We then ran into a construction zone, and subsequently a traffic jam, on the interstate getting out of Memphis. We sat – stopped – on the bridge going across the Mississippi River for about a minute. This was a little unsettling, since the bridge was constantly bouncing up and down from the traffic passing over it in the opposite lanes. We eventually made it across the river, however, and into the state of Arkansas.

We were still in the Mississippi River Floodplain, so the land here was very, very flat. There were, however, more trees in Arkansas than in Mississippi. There also appeared to be more farms in this northeastern part of Arkansas as well.

I wanted to at least make it to one city in Arkansas, so we got off I-55 in Dyess, AR, and headed for Jonesboro. We traveled on a very rural Arkansas state highway for about 20 miles until we met up with U.S. 63, the future Interstate 555. This road took us into Jonesboro, but I had seriously underestimated the length of this little jaunt off the interstate; it was almost 60 miles. We still had to make it to St. Louis today, and I had a little secret up my sleeve. So, long story short, we didn’t get to spend too much time in Jonesboro. But, based on what I did see of the city, it definitely seemed like a very nice mid-sized city.

We then came into Paragould, AR, and turned onto U.S. 412. This road took us into the state of Missouri, but, unfortunately, because the road is undergoing major improvements to make it 4-lanes, there was no welcome sign.

An interesting Missouri community we came to on this route, before making it back to I-55, was Kennett. The welcome to Kennett sign promoted the fact that this is the birthplace of Sheryl Crow.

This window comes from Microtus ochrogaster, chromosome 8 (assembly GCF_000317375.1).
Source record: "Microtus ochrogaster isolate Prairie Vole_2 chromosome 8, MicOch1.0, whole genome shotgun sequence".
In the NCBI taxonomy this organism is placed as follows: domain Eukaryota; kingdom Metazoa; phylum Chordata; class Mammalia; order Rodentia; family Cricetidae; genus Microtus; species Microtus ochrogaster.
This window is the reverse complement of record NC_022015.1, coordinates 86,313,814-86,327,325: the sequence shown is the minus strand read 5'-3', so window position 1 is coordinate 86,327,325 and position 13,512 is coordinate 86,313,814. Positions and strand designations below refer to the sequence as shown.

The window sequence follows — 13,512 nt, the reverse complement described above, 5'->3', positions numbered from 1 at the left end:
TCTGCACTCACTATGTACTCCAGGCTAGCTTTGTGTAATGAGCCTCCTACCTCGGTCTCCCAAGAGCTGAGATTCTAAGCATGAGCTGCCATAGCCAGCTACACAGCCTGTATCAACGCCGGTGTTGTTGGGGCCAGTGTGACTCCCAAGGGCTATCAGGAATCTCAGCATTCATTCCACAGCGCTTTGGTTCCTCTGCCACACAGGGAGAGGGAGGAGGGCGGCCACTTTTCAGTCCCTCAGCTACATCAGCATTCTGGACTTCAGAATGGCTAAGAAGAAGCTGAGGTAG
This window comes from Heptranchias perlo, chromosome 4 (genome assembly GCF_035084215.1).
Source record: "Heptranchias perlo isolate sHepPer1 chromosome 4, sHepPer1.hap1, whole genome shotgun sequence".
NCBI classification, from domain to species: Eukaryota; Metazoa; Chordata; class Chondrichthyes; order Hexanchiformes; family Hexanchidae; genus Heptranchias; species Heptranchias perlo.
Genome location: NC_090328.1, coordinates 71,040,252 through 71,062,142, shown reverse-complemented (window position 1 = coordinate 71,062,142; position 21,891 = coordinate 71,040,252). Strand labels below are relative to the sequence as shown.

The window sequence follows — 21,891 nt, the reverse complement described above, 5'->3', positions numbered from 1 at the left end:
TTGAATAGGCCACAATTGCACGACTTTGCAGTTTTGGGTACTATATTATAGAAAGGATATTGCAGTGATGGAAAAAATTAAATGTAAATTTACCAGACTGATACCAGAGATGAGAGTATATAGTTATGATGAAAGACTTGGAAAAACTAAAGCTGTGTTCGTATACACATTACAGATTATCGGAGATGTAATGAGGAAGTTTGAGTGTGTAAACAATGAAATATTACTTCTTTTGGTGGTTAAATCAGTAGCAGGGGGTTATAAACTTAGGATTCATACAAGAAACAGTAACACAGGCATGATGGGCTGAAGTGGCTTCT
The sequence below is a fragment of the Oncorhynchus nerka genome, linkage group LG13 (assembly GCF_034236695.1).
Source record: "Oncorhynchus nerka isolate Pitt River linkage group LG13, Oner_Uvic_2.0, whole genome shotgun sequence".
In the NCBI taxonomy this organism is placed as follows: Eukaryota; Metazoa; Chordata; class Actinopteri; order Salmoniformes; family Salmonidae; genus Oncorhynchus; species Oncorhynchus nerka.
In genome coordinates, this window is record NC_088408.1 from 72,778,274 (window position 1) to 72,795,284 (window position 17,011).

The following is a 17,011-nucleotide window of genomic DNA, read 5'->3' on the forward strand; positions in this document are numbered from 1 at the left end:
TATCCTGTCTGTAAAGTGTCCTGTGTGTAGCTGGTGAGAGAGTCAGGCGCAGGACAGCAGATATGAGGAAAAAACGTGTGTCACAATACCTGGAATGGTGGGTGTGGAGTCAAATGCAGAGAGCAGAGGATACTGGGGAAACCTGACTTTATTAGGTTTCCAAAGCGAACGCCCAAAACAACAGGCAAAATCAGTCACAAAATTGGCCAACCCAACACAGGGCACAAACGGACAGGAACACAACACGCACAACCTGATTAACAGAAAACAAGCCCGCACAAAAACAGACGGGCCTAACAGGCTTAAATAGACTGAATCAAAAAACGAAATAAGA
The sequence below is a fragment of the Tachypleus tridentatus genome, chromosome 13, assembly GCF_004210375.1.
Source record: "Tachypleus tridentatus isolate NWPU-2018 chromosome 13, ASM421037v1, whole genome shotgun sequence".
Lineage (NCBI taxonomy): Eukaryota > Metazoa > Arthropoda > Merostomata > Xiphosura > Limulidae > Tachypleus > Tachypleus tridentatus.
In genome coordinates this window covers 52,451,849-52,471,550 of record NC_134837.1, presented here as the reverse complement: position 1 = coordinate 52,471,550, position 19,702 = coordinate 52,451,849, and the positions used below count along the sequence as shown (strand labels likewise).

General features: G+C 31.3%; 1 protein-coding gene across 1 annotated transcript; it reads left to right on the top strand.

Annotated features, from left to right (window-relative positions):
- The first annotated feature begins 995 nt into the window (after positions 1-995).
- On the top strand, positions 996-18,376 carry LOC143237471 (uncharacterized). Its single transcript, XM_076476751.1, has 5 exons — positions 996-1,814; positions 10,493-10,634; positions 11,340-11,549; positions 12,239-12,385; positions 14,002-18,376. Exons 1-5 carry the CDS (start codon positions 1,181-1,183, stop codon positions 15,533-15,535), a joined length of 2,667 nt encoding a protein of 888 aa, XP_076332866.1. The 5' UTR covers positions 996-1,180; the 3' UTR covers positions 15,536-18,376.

We then got back on I-55 to go to St. Louis. Shortly after New Madrid, however, we turned onto I-57. You see, I wanted to be able to say I’d been to Kentucky, so we were going to take a little excursion. Getting from Missouri to Kentucky is unnecessarily complicated, however, since only a limited number of bridges cross the massive Mississippi River. At one point, on I-55, we were less than a mile away from the border, but since no bridges crossed the river, it was impossible to get to Kentucky.

We got off I-57 in Charleston, MO, and headed east on U.S. 60/62. We soon came up to a very neat bridge (look at the pictures below), which went across the Mississippi River. Consequently, this was also the border of Missouri and Illinois, and after we crossed the bridge, we were at the southernmost point of Illinois. Less than half a mile after crossing into Illinois, however, we turned right onto U.S. 60/51, and crossed a similar-looking bridge. This one went over the Ohio River – about a mile up from where it flows into the Mississippi. Once we got to the middle of the river, we had crossed into Kentucky. We followed U.S. 60/51 for about 5 miles into the small town of Wickliffe, KY. This was a very neat river community, selling basically nothing but genuine Kentucky cigarettes. I gawked at all the Kentucky license plates, and then turned around to go back the way we came.

Instead of going all the way back to where we got on I-57, however, I decided it’d be better to take Illinois Highway 3 from Cairo, IL to Cape Girardeau, MO – a distance of about 30 miles.

This route took us through the very historic city of Cairo, made famous by both Mark Twain in The Adventures of Huckleberry Finn and in the Civil War as the city right across the border from two slave states.

About midway along this very scenic route, we came to a three-in-one scenic overlook, historical marker, and rest area. Naturally, I just had to stop there; take a look at the pictures below.

We finally made it to Cape Girardeau (gee-our-do, by the way), the hometown of Rush Limbaugh, where we got back on I-55 to make the still-80-mile trip to St. Louis.